How to Speak Cat A Guide to Decoding Cat Language by Aline Alexander and Newman Gary Weitzman National Geographic Kids (Editor)

We know cats are beautiful, secretive, and independent … but even the most loyal cat owners are often baffled by their own pet’s behavior. With veterinarian expert Dr. Gary Weitzman as guide, this fun book helps kids understand what cats are trying to communicate by their body language and behavior. So if you’ve ever wondered what Fluffy means when she’s purring or moving her tail emphatically from left to right – this book is for you! It’s full of insights, expert advice, and real-life cat scenarios, and showcases more than 30 poses, so you’ll soon learn what each meow and flick of the tail means!

How to Speak Cat: A Guide to Decoding Cat Language by Aline Alexander Newman and Gary Weitzman

Apologies to people who don’t visit this blog for reviews about cat books!

 

How to Speak Cat might be marketed as a being for younger readers, but I actually think it’s one of the best books you could pick up to learn about cat care and cat behaviour.

I should have expected National Geographic to put together an excellent guide: they definitely did. Anybody who’s been around cats will know quite a bit of the information already, but what I loved best was that the author took all the theories that are often stated as fact, and questioned them. I learnt more about cats from this than any other “how to” sort of book I’ve read on the subject.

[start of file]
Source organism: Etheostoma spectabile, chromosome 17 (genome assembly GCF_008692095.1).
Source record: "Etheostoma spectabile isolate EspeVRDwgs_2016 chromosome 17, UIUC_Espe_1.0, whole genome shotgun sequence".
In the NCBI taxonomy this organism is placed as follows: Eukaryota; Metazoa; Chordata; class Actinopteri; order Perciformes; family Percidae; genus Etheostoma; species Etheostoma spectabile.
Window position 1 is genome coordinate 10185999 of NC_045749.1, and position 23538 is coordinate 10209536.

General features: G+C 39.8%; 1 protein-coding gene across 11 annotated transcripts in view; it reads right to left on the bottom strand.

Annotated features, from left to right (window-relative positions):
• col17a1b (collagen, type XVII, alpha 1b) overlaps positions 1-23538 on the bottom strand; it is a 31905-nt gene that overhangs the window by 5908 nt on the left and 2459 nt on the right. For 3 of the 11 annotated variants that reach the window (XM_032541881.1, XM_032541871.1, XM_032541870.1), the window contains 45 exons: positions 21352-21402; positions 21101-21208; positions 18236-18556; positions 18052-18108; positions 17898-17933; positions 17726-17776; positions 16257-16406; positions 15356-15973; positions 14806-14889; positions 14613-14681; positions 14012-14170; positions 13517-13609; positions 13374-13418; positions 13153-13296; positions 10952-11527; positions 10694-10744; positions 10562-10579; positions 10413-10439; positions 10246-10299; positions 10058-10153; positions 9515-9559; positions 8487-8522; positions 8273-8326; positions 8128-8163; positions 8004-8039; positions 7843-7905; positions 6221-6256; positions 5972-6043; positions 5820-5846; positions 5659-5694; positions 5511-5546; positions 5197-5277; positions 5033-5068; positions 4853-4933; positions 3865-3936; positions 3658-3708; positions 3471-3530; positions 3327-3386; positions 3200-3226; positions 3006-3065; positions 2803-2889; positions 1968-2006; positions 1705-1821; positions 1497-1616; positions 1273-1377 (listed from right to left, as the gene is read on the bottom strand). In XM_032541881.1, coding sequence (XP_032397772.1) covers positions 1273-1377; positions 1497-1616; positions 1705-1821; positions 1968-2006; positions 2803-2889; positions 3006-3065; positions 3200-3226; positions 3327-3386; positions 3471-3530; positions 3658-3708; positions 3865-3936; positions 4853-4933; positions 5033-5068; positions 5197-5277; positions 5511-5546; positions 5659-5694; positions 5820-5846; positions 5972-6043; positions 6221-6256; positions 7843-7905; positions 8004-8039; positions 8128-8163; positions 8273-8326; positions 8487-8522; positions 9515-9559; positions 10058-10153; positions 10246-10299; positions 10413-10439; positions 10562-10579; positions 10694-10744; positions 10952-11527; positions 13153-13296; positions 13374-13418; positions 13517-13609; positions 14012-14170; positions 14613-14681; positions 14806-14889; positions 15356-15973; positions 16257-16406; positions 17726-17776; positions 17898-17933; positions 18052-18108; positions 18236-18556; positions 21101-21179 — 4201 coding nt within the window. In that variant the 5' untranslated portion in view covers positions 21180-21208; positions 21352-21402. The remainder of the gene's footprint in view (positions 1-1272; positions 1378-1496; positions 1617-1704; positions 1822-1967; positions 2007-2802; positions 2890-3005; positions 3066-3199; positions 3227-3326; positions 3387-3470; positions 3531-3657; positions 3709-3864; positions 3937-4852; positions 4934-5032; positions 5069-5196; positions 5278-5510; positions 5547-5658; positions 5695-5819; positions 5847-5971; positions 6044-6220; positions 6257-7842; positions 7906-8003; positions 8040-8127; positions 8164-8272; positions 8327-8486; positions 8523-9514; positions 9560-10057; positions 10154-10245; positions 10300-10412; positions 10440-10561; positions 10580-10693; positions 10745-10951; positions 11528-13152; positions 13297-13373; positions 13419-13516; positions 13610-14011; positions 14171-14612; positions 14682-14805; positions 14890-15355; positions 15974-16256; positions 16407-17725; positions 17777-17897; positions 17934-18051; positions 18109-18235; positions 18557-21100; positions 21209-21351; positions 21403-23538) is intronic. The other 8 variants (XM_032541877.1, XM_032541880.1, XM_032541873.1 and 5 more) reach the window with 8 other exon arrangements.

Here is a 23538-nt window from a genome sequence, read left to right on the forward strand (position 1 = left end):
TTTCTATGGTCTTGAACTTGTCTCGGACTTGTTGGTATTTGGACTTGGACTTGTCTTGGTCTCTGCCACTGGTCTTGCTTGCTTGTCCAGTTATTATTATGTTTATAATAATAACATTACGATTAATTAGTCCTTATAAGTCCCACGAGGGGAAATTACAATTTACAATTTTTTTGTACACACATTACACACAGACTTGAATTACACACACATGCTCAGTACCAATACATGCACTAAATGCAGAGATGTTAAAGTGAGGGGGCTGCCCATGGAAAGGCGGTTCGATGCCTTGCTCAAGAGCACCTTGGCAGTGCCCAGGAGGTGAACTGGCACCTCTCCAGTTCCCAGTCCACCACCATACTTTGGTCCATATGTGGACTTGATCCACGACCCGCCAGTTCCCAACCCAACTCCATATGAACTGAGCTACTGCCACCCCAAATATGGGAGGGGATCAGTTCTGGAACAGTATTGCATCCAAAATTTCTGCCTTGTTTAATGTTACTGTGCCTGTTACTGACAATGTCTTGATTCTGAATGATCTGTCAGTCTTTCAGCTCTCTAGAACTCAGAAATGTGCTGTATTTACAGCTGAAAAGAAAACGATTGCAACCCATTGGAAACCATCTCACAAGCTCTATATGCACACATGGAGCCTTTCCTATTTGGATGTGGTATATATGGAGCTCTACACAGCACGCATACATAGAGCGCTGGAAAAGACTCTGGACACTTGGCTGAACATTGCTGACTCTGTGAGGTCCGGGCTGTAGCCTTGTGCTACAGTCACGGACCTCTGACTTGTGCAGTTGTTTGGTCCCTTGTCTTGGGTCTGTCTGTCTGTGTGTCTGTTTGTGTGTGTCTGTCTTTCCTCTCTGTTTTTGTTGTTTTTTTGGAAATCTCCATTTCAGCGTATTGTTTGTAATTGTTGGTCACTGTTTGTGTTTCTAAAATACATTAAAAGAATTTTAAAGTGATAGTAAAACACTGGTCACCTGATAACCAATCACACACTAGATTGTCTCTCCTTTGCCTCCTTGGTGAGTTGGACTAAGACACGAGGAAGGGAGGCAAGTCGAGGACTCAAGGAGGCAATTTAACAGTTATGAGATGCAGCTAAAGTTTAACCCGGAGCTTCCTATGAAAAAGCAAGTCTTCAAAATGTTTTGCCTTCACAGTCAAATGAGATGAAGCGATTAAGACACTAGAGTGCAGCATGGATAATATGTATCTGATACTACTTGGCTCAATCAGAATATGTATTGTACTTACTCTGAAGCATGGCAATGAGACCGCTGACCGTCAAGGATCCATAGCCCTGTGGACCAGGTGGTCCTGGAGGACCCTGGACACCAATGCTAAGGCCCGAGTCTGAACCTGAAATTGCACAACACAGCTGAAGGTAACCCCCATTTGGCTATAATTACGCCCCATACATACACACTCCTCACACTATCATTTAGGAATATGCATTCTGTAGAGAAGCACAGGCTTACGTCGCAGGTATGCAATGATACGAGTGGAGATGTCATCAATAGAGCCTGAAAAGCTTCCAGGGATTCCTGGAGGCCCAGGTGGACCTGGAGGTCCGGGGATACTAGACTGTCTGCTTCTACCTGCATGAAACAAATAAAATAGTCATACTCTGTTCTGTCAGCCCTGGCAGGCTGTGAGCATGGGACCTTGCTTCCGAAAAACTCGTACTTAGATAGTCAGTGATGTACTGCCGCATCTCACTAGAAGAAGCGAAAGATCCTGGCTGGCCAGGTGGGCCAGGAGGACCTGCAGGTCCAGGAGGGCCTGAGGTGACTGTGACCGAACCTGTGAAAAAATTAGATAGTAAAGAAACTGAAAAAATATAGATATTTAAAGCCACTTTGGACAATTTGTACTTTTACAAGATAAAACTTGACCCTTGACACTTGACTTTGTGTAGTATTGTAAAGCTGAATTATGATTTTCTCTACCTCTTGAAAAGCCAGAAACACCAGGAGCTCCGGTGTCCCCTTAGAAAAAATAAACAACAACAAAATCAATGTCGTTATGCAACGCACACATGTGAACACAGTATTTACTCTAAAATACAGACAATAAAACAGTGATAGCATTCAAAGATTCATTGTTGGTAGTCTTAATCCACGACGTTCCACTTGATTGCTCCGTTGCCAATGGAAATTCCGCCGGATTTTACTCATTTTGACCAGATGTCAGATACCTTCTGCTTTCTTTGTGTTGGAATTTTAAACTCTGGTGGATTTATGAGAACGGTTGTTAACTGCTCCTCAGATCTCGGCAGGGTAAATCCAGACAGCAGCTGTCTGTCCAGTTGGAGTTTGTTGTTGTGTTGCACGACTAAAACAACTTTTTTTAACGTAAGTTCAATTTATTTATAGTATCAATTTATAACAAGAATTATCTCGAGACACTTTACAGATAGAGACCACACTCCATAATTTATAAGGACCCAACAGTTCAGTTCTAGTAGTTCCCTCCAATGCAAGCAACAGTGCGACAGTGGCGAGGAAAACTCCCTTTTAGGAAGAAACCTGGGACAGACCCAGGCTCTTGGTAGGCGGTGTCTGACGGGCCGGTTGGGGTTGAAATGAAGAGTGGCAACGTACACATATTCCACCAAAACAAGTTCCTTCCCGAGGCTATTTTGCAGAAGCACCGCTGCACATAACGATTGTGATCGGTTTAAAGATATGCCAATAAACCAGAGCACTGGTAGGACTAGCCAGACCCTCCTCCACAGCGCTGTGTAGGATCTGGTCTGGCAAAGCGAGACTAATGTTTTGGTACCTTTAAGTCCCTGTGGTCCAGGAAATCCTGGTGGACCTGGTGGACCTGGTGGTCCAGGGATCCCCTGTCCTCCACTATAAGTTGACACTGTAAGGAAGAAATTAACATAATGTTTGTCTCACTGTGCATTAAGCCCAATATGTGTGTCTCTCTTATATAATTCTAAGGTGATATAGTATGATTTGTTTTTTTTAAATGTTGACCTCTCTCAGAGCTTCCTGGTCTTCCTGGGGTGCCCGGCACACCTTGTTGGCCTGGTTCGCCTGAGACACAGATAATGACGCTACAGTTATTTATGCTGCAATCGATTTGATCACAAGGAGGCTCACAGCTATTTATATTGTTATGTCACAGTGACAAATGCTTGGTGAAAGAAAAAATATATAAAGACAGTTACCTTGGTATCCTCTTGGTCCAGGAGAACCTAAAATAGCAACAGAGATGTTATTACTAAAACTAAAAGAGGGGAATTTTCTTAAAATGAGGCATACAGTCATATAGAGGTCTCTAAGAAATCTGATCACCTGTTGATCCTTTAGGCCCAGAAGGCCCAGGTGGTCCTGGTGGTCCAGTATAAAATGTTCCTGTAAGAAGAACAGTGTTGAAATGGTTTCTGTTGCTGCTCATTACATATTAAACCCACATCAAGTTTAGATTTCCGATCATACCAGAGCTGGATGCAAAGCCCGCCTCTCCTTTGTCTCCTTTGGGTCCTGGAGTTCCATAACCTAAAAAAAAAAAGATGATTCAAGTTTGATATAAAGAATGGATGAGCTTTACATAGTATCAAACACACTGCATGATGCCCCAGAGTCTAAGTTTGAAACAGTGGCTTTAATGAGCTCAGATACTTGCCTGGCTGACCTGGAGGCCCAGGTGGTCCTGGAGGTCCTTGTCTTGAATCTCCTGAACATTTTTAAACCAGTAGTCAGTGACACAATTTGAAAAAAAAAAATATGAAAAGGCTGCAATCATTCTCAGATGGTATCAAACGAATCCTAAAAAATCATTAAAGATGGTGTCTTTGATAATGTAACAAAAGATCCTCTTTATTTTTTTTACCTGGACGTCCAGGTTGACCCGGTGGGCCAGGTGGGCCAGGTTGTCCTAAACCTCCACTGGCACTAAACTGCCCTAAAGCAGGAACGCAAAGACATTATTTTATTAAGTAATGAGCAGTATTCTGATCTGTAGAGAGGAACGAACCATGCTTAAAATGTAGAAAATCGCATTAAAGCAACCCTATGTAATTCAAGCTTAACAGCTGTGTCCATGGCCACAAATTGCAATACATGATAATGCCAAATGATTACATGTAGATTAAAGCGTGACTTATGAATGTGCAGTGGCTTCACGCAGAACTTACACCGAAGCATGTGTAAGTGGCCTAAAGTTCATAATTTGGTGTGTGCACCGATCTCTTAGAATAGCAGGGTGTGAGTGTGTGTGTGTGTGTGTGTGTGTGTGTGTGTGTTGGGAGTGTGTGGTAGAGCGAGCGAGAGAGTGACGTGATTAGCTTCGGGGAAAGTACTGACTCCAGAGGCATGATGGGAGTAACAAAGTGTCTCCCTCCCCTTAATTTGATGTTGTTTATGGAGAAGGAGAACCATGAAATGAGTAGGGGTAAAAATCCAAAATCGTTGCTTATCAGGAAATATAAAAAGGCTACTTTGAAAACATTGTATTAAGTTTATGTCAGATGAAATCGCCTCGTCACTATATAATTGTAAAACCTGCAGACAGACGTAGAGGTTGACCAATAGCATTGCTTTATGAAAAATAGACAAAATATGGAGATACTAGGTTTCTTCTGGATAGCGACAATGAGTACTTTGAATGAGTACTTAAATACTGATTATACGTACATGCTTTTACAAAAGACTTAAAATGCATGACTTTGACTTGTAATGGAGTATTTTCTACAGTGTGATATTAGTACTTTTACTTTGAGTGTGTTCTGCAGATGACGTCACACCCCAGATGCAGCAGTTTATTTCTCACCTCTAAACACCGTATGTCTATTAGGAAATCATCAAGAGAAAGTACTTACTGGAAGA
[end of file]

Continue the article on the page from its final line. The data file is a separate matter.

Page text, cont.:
A note, however: DO NOT get this in ebook form! The formatting is – predictably – a mess. The pictures are grey and broken up over a few pages. Some of the text, which I guess is a different colour in the paper version, is in a very light, nearly unreadable shade.

That said, I’d recommend this.

 

Review copy provided by NetGalley.

 

The Week: 20th – 26th August

U.S. Senator John McCain @SenJohnMcCain , Ukraine's friend and greatest US supporter.

Edit: R.I.P. to John McCain.

What an absolutely stupid week in Australian politics. We seem to change Prime Ministers faster than Donald Trump changes staff!

Weirdly, on Thursday afternoon, right after some of the worst drama in Parliament here in Canberra unfolded, I stepped outside and a group of fighter jets flew straight over me. (I’ve been around them many times before, but GOD, those things are loud). People in Canberra were joking that a military coup had begun.

Maybe we need one!

One Week

My review of Watchmaker’s Heart by Juli D. Revezzo

Children’s Book Week

This Is Not My Hat (I Want My Hat Back) by Jon Klassen

Curious Zelda in a Book!

Curious Zelda The Cat

On this day: Human Rights in Canada

Ukrainian Independence Day

National Dog Day

Curious Zelda in a Book!

Curious Zelda The Cat

There are plenty of people who try to make their pets “social media famous”, but few are as fantastic as Curious Zelda, the black and white cat from London. Owner Matt Taghioff runs a funny and clever Twitter account, and it has got publishers’ attention.

It has now been announced that Zelda is going to have her own book. Unfortunately it won’t be out in time for this Christmas, but will be released in 2019.

Jane Austen (Little People, Big Dreams) by Isabel Sanchez Vegara

Jane Austen (Little People, Big Dreams) by Isabel Sanchez Vegara